Following on from its highly successful exhibition about the recently demolished ABM Malt Kiln, Louth Museum will host a display organised by the Louth Navigation Trust during the month of May.
Stuart Sizer, the Trust’s archivist and ofﬁcial historian and co-author of the book, ‘People and Boats’ which relates the history of the Navigation, has prepared a display of pictures and artefacts which show how the canal, one of the ﬁrst in the country, brought employment and prosperity to a small Lincolnshire market town. Also included in the exhibition is a display which explains the aims and achievements of the Louth Navigation Trust since its formation almost 30 years ago.
The Trust’s treasurer, Andrew Stratford said, “The town is right to cherish Hubbards Hills and all it has to offer the community, but all too few people, even locals, know of the wonderful amenity that exists at the eastern end of the town. We hope that this month’s exhibition will help people to understand the hugely important rôle that the Navigation has played in the history and development of the town, and also bring to people’s attention the potential there is for still further development. It would be a great shame if the opportunity to develop this amenity were to be missed and future generations denied the opportunity to enjoy the facilities we have inherited”.
The Trust’s Chairman, Roger Subden commented: “While we ultimately would like to see the locks restored so that craft can travel the length of the canal, there is much that the Navigation and the canal corridor has to offer the community in terms of leisure, recreation and enjoyment of the countryside, and plenty of scope for further development”.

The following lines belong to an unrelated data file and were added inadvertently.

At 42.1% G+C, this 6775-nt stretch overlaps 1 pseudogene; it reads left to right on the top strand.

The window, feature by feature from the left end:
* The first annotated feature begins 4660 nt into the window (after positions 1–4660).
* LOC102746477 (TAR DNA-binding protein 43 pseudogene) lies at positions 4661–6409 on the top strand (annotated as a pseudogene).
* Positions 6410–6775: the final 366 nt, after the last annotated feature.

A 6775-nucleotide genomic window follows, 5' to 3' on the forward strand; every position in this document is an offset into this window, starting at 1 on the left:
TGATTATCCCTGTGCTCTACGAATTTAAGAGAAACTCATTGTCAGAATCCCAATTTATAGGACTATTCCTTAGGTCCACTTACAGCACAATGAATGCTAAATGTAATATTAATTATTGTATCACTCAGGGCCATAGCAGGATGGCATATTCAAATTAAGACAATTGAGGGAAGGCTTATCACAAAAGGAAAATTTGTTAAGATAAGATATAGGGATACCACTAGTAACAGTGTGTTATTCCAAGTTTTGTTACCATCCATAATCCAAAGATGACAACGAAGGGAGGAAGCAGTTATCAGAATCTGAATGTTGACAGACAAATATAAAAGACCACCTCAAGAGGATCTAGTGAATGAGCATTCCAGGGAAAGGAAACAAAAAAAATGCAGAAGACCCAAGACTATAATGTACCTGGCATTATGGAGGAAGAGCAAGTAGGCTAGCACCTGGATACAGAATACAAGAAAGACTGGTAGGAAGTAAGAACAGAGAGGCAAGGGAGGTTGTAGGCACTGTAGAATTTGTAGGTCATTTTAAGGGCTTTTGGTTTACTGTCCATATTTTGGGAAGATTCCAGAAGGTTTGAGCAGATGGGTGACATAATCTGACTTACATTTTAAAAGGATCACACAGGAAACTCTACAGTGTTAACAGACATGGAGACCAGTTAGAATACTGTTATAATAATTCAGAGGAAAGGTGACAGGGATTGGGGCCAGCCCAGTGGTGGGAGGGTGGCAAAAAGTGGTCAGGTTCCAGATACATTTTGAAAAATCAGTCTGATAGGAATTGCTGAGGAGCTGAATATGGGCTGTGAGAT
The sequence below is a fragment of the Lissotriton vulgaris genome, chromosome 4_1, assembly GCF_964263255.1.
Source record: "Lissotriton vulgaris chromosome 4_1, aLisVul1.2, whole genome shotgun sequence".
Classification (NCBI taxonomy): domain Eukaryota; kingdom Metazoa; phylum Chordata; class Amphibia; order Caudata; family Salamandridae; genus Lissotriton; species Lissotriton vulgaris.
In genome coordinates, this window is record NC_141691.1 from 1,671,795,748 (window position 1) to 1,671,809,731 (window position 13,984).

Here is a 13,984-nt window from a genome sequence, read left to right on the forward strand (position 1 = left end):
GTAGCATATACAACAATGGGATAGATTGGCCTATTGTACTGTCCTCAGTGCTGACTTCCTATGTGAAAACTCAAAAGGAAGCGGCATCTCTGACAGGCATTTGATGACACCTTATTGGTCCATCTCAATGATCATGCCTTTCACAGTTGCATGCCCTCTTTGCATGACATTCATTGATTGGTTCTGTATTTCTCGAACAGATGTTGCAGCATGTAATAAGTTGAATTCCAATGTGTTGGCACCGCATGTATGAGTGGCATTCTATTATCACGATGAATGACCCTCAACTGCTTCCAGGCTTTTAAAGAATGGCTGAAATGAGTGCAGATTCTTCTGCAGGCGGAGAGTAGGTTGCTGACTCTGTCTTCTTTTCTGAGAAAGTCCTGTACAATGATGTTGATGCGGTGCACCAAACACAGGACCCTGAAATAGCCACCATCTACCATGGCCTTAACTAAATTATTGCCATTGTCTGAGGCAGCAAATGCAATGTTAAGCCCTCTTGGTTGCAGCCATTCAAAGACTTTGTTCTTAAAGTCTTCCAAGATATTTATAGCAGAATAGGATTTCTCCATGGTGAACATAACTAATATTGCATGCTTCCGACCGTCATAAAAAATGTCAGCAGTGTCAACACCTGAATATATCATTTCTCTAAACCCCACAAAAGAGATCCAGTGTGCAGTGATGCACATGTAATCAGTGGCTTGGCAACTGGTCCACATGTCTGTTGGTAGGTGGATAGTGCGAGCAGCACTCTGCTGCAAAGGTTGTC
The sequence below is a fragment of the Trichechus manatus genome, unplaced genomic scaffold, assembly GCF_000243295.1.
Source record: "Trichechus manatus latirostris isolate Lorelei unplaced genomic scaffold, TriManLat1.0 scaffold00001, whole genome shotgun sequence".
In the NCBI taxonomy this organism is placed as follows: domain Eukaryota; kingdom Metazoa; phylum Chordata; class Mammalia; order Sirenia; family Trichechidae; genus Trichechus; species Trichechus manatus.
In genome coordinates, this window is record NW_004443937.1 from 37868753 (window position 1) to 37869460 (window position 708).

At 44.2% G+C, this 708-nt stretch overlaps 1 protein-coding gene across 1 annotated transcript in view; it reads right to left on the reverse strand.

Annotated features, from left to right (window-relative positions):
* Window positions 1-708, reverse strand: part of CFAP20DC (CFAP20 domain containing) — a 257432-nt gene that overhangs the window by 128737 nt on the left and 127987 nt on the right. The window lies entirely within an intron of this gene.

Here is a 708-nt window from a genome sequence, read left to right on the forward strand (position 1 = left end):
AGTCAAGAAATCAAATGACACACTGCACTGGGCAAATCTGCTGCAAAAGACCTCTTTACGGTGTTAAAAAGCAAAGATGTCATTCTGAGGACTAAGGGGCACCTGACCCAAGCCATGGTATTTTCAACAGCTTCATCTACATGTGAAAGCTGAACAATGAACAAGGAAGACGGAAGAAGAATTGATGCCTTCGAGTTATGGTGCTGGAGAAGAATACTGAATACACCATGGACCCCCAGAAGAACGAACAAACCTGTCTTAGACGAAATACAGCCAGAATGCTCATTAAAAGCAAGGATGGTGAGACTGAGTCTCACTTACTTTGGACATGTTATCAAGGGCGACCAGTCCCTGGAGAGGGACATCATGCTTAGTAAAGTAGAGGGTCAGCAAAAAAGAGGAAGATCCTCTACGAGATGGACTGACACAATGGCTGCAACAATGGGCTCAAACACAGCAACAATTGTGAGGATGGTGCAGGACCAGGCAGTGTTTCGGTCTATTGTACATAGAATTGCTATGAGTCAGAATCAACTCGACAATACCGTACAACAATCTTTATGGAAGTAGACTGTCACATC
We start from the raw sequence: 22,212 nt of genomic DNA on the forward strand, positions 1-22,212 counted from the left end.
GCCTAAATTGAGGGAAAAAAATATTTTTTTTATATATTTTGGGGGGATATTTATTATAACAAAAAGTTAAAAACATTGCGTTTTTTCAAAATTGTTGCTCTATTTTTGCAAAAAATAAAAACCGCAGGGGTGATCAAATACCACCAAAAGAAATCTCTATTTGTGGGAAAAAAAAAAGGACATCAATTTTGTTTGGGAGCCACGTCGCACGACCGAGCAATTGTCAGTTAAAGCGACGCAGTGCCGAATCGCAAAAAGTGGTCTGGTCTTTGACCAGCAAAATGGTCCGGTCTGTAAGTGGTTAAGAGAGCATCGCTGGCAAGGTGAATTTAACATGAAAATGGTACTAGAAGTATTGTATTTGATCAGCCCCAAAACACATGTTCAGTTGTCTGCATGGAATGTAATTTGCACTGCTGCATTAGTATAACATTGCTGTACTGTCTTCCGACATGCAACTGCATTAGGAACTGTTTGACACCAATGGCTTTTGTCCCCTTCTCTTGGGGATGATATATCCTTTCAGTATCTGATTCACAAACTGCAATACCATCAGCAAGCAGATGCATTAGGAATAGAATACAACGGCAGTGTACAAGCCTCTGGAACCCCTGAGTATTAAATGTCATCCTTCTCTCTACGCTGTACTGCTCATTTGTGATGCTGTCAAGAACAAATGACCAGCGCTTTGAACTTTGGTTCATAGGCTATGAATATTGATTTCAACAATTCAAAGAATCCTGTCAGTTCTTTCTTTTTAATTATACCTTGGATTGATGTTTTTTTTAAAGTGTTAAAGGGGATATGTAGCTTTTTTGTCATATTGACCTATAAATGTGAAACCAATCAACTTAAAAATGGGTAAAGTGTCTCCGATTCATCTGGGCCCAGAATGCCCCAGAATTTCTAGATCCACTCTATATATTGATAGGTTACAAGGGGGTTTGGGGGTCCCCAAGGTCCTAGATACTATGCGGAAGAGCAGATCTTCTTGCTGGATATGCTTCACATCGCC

Paula Hunt, the Trust’s secretary, added: “May promises to be a very busy month for us, with a concert in aid of the Trust by the Louth Male Voice Choir and the ladies’ a capella group ‘Papillon’ in Fulstow village hall on the 15th, and our ever popular annual walks along the canal on the 28th and the 30th. We are very much looking forward to this opportunity to make ourselves better known to people in and around the area.”
Also on display at the Museum will be work by local artist Nicki Jarvis entitled’ Mapping the Riverhead’.Situated on Broadbank in Louth and open every week from Wednesday to Saturday, the cost of admission to the Museum is £3.50, with a concessionary rate of £2.50, free for under 5s, and a family ticket for £8.00.
Further information may be obtained from the websites and Facebook pages of the Museum and the Trust.